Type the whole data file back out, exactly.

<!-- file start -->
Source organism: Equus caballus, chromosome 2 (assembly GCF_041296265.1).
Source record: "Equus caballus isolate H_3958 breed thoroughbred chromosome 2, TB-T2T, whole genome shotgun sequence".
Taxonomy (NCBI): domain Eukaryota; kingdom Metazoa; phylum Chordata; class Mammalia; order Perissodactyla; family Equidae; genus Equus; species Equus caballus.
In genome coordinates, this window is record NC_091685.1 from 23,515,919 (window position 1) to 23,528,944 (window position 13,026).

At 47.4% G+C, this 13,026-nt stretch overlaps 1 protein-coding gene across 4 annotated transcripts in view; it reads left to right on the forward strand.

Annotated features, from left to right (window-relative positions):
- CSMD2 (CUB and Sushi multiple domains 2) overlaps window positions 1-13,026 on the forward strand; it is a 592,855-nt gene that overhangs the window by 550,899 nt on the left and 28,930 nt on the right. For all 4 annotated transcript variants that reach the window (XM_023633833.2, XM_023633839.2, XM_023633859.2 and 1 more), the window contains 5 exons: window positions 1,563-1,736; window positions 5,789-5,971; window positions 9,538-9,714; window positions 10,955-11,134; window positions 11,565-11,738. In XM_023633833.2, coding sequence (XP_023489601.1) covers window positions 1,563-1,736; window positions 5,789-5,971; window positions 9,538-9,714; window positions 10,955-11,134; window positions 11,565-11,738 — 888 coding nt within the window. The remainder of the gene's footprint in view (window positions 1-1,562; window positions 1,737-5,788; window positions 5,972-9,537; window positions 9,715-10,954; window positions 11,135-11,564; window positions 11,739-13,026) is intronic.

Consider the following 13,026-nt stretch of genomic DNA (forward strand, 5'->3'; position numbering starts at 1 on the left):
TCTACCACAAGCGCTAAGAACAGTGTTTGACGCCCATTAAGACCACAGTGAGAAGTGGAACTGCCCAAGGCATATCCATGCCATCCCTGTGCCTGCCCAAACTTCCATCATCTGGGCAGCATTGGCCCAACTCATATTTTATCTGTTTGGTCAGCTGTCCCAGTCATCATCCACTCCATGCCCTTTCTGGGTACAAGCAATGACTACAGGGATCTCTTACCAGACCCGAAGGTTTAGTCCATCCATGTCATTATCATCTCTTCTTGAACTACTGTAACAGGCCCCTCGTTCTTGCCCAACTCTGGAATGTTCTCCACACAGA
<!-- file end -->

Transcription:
Source organism: Equus caballus, chromosome 2 (assembly GCF_041296265.1).
Source record: "Equus caballus isolate H_3958 breed thoroughbred chromosome 2, TB-T2T, whole genome shotgun sequence".
Taxonomy (NCBI): domain Eukaryota; kingdom Metazoa; phylum Chordata; class Mammalia; order Perissodactyla; family Equidae; genus Equus; species Equus caballus.
In genome coordinates, this window is record NC_091685.1 from 23,515,919 (window position 1) to 23,528,944 (window position 13,026).

At 47.4% G+C, this 13,026-nt stretch overlaps 1 protein-coding gene across 4 annotated transcripts in view; it reads left to right on the forward strand.

Annotated features, from left to right (window-relative positions):
- CSMD2 (CUB and Sushi multiple domains 2) overlaps window positions 1-13,026 on the forward strand; it is a 592,855-nt gene that overhangs the window by 550,899 nt on the left and 28,930 nt on the right. For all 4 annotated transcript variants that reach the window (XM_023633833.2, XM_023633839.2, XM_023633859.2 and 1 more), the window contains 5 exons: window positions 1,563-1,736; window positions 5,789-5,971; window positions 9,538-9,714; window positions 10,955-11,134; window positions 11,565-11,738. In XM_023633833.2, coding sequence (XP_023489601.1) covers window positions 1,563-1,736; window positions 5,789-5,971; window positions 9,538-9,714; window positions 10,955-11,134; window positions 11,565-11,738 — 888 coding nt within the window. The remainder of the gene's footprint in view (window positions 1-1,562; window positions 1,737-5,788; window positions 5,972-9,537; window positions 9,715-10,954; window positions 11,135-11,564; window positions 11,739-13,026) is intronic.

Consider the following 13,026-nt stretch of genomic DNA (forward strand, 5'->3'; position numbering starts at 1 on the left):
TCTACCACAAGCGCTAAGAACAGTGTTTGACGCCCATTAAGACCACAGTGAGAAGTGGAACTGCCCAAGGCATATCCATGCCATCCCTGTGCCTGCCCAAACTTCCATCATCTGGGCAGCATTGGCCCAACTCATATTTTATCTGTTTGGTCAGCTGTCCCAGTCATCATCCACTCCATGCCCTTTCTGGGTACAAGCAATGACTACAGGGATCTCTTACCAGACCCGAAGGTTTAGTCCATCCATGTCATTATCATCTCTTCTTGAACTACTGTAACAGGCCCCTCGTTCTTGCCCAACTCTGGAATGTTCTCCACACAGA